Verizon is reportedly awaiting the full results of a digital forensic investigation into the record-setting Yahoo data breach to ascertain whether it will revise its $4.8 billion bid to buy the search firm. Did the breach have a "material impact" on Yahoo's business? That's the question.
If you look beyond the political bickering and study the cybersecurity platforms that presidential candidates Hillary Clinton and Donald Trump have posted on their campaign websites, you'll see that their approaches are similar in some respects.
In a rare case of potential breach accountability, Verizon is reportedly demanding a $1 billion discount to acquire Yahoo as a result of the search giant's failure to more rapidly spot a data breach that compromised at least 500 million users' accounts.
Yahoo built a custom software program that scanned incoming emails for a specific piece of content to comply with a classified U.S. government directive, Reuters reports. If true, did the U.S. government overstep its legal boundaries?
The Yahoo breach - and the theft of unencrypted security questions and answers - is a reminder to use unique passwords and security questions, store them using a password safe and take advantage of two-factor authentication whenever it's available.
A group of cybersecurity policymakers recommends a series of steps the U.S. federal government and the private sector should take to ensure that the nation will have enough cybersecurity specialists in the coming decade.
FBI Director James Comey, Facebook CEO Mark Zuckerberg and security expert Mikko Hypponen all advocate covering up your webcam as a cheap and no-brainer defense against everything from unscrupulous competitors to sextortionists.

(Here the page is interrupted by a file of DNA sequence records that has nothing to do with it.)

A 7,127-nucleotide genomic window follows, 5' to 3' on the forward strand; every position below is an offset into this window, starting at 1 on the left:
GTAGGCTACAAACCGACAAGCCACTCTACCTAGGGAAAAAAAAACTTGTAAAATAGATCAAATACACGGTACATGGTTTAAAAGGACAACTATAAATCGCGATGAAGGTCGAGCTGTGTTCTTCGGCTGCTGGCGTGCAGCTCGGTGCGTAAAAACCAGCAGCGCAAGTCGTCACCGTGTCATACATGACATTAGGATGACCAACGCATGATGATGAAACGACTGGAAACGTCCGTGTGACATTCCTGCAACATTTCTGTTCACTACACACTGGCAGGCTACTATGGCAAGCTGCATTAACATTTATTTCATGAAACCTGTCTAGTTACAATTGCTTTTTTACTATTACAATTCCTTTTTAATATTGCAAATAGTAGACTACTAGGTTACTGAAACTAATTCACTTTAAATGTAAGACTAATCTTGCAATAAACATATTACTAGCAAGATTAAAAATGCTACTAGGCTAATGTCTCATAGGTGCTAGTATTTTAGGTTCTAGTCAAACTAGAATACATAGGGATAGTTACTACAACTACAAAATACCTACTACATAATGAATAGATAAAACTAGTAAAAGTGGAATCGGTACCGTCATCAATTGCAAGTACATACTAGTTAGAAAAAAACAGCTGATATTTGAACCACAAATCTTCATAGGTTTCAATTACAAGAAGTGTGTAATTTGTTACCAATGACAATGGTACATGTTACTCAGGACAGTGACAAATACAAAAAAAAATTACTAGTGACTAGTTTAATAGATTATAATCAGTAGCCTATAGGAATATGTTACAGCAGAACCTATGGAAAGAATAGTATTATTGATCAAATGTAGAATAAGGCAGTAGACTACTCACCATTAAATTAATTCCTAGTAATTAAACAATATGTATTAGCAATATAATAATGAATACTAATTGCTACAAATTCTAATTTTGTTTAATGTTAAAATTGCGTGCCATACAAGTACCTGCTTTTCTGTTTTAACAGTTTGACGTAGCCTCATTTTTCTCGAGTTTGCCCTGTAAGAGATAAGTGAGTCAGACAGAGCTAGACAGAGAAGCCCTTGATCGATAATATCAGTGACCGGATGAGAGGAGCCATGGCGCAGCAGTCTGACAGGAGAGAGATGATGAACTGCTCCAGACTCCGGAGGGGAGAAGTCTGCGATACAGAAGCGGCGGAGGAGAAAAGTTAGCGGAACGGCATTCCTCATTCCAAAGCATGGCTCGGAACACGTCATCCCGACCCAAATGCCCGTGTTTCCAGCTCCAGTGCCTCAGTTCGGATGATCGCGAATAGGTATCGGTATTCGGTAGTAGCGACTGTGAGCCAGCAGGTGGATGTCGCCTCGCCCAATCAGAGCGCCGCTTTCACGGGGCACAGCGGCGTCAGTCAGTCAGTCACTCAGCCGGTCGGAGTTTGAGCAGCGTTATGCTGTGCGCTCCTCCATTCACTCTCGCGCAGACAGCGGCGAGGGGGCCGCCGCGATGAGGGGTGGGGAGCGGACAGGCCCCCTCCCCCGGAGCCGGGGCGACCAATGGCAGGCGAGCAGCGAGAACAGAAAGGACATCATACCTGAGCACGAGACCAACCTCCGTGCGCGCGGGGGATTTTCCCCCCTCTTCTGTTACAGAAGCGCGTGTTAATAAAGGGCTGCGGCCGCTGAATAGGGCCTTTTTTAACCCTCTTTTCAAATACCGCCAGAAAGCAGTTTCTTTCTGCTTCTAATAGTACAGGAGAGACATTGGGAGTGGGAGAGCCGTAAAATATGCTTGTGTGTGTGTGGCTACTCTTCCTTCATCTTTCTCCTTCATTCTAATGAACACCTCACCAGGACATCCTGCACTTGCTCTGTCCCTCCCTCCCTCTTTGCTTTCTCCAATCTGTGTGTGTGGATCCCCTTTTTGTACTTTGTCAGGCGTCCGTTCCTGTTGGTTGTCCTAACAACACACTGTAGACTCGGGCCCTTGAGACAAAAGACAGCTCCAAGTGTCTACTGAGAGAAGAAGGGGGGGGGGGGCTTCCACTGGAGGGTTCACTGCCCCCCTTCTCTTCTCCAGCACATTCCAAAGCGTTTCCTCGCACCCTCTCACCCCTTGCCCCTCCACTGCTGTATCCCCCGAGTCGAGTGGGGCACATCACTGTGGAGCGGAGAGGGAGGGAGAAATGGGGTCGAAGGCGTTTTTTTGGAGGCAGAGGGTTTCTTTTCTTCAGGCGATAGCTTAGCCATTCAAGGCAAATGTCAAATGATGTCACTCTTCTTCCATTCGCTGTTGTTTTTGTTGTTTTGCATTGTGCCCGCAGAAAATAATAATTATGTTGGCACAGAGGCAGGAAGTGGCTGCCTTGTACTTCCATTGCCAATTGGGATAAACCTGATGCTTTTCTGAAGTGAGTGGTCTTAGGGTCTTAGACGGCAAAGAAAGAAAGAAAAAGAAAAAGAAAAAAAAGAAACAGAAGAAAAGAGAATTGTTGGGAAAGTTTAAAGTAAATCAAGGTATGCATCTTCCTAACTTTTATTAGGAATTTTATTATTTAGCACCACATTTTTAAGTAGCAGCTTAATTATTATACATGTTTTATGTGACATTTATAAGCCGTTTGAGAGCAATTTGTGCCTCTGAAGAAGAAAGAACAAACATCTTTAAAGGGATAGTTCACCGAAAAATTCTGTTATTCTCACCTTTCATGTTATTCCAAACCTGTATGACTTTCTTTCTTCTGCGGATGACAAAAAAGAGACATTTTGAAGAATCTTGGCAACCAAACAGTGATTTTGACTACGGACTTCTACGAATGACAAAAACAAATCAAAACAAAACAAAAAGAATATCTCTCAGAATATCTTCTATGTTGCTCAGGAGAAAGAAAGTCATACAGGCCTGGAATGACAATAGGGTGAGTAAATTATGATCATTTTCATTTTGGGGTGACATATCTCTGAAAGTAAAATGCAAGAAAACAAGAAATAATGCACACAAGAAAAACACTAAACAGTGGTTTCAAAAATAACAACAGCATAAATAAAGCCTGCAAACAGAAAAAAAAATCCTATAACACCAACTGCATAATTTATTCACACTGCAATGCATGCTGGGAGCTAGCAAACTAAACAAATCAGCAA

The massive Sony breach spelled out the risks facing any business that deals in digital content. Here's how David Hahn, CISO of publishing giant Hearst, keeps the cybersecurity conversation going with his board of directors.
As the Office of Personnel Management purged a hacker, another intruder who secretly infiltrated the system stole 20.5 million records containing personal information of government workers and contractors, a new GOP report says. Democrats dispute many of the report's key findings about security shortcomings.
The breach of porn site Brazzers - which allows users to swap fantasies in online forums - begs the question of how many users employed throwaway usernames and passwords. Some 1,446 U.S. military and 41 U.S. government email addresses were found in the data dump.
If Russia is, indeed, meddling with the U.S. election, there's an obvious explanation: It's irritated by U.S. policy. But if Russia's frustration is being expressed through cyberattacks, how can the U.S. respond?
Web portal Rambler - likened by some to a Russian version of Yahoo - was reportedly hacked in 2012, resulting in the theft nearly 100 million user credentials. But the company disputes some aspects of the supposed breach.
In their quest for easy ways to extort victims into giving them bitcoins, cybercriminals continue to double down on crypto-ransomware attacks and increasingly target enterprises, seeking proportionally higher paydays.